Hi everyone! If you were lucky enough to receive a new camera for Christmas this year, congratulations! That’s a pretty awesome gift. As far as material gifts go, it is definitely one of the top five of my life! My dad gave me my first DSLR camera for Christmas in 2009 because I wanted to take better pictures of my daughter (then a baby). I found out this is how a lot of photographers get into it-wanting to capture their kids’ childhoods. Trying to learn a camera (or any new skill) can be overwhelming. Many people never take their cameras off “auto”-and that’s fine, you will still get better photos of your kids with a DSLR than you would with your phone or a point-and-shoot type camera; a DSLR is so much faster than those choices which is very helpful when it comes to moving kiddos. I do use my phone camera often too, but to me it’s a different type of photography.. and that’s another post for another day. The DSLR is my first love and if you have aspirations of getting to know your new BFF better, read on.
Learning to use your camera to its capacity, as well as learning some things about composition and editing can really improve your photos. Not to mention give you a fun new hobby!
Here are some resources that have helped me learn how to use my camera these past five years. Some caveats-I am completely self-taught, and I am still learning every day. That is one thing I love about photography, there are always ways to learn and grow. It is a passion of mine and even if you have no desire to become as obsessed as I am, here are some places you can go to learn a few things!
Read: Most photographers will tell you the “Bible” of photography (at least when it comes to learning how your camera works in manual mode) is Understanding Exposure by Bryan Peterson. There are tons of photography books out there; I have read quite a few of them (and have a few more on my bookshelf waiting to be read) but this is a great place to start if you are interested in flipping that dial over to “M” and learning manual mode on your camera. I had several “aha” moments while reading this book, it really clarified things for me.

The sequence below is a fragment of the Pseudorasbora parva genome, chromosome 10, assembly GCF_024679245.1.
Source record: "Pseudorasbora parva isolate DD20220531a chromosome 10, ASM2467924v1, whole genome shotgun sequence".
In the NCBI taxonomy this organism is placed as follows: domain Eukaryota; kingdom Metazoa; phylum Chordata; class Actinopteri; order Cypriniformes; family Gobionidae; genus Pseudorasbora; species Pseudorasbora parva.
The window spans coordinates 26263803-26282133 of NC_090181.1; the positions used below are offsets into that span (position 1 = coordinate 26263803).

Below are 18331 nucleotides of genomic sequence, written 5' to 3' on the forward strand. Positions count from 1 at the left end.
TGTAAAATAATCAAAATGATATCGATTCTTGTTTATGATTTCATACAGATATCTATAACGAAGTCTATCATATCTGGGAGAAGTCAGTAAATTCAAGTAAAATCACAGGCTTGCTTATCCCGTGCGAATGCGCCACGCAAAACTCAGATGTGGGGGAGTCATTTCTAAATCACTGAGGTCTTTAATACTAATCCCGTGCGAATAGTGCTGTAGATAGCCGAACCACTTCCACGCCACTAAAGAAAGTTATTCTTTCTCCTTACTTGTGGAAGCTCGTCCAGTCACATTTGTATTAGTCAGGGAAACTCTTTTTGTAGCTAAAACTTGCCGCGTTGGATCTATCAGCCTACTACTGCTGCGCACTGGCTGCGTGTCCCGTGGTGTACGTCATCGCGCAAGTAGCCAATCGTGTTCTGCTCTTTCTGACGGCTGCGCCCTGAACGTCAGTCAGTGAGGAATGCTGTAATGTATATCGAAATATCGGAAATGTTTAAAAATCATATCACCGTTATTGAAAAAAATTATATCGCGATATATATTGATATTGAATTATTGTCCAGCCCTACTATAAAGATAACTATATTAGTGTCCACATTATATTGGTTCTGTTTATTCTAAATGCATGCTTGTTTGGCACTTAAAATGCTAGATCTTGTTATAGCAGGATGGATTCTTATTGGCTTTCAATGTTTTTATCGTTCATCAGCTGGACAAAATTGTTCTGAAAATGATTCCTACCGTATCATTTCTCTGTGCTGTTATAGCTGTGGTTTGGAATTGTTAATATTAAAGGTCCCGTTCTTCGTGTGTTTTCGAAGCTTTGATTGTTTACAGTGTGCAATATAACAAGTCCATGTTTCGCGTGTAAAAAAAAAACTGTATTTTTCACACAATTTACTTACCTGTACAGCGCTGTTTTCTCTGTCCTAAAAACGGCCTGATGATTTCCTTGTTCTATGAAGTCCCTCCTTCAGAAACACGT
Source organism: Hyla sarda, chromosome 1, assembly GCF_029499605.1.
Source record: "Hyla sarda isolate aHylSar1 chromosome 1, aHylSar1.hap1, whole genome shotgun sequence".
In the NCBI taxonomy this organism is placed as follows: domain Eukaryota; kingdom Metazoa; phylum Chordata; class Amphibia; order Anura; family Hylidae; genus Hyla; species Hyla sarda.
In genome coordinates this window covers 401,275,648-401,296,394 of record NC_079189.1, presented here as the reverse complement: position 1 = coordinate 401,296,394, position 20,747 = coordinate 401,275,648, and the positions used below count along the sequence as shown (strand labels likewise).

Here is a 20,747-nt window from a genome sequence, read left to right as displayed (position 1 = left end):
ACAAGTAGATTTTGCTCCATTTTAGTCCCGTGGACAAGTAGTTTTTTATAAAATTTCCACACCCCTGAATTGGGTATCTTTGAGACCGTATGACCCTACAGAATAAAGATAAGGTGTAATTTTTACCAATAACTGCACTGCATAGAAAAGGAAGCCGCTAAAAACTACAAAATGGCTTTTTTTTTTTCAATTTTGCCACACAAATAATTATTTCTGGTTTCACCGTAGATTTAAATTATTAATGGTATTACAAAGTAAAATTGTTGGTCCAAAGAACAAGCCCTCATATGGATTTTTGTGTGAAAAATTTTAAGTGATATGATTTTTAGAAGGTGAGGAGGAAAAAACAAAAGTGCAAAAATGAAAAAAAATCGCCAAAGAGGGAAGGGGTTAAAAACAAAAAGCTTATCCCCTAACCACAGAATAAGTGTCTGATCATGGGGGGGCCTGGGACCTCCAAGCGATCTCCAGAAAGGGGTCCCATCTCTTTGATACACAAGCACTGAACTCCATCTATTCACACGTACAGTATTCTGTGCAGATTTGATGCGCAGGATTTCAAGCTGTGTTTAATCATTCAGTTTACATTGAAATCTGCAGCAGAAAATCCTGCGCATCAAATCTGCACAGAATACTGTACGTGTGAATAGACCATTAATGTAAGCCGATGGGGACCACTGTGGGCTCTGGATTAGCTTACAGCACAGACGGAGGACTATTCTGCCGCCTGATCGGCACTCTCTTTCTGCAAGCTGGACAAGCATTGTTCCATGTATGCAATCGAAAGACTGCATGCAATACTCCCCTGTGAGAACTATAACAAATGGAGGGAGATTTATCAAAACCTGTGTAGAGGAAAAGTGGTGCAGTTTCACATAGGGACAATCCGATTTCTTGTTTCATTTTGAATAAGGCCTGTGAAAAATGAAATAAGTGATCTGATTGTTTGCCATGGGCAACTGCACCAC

I also recommend getting the “For Dummies” book for your particular camera. Not that you are a Dummy! But this helped me immensely when I was trying to learn my first camera, a Nikon D3000. I found the user manual that came with the camera to not be very helpful, as it was an entry level camera.
Websites: Here are some sites that helped me along the way. This is by no means all inclusive and don’t forget Youtube and good old Google searches are also helpful if you are trying to learn something specific.
- I Heart Faces offers tutorials, challenges and a photography community.
- Click it up a notch: Tons of usual tutorials and tips on photography, blogging and processing.
- Coffeshop Blog: Lots of tutorials and free actions
- Rock the shot: Photography tutorials, photographer interviews, tutorials and an online forum for photographers.
- Texas Chicks: Offers tutorials and workshops on editing and photography.
- Everyday Elements: When I first started out, I edited my photos with Photoshop Elements (PSE), which served me well for five years. I recently switched to full Photoshop and Lightroom. Elements is a great program though and more user friendly for beginners. When I was learning PSE, I found this site very, very helpful. Having a good handle on PSE helped me immensely in making the leap to Photoshop. Learning to edit and post-process photos really helped me to take my photography to the next level and push myself creatively.
- Clickin Moms: Offers tutorials, workshops and a very supportive online community for all levels of photographers.
Finally, the biggest piece of advice I can offer you is to take a lot of pictures. Consider doing a 365 project (where you take photos every day for a year) or a Project 52 (where you commit to taking photos once a week for a year). Many of the above websites offer online community projects and challenges like this. Or you can start your own small group on Flickr with friends.
Best of luck with your new camera! I hope this post has been helpful in getting you started with it. I hope you enjoy your camera as much as I have enjoyed mine! Maybe next year you will ask Santa for some new lenses 😉
Did you get a new camera for Christmas this year? Or maybe have made it your goal this year to learn to use the one you have? Do you have any favorite photography resources to share? Tell us about it in the comments!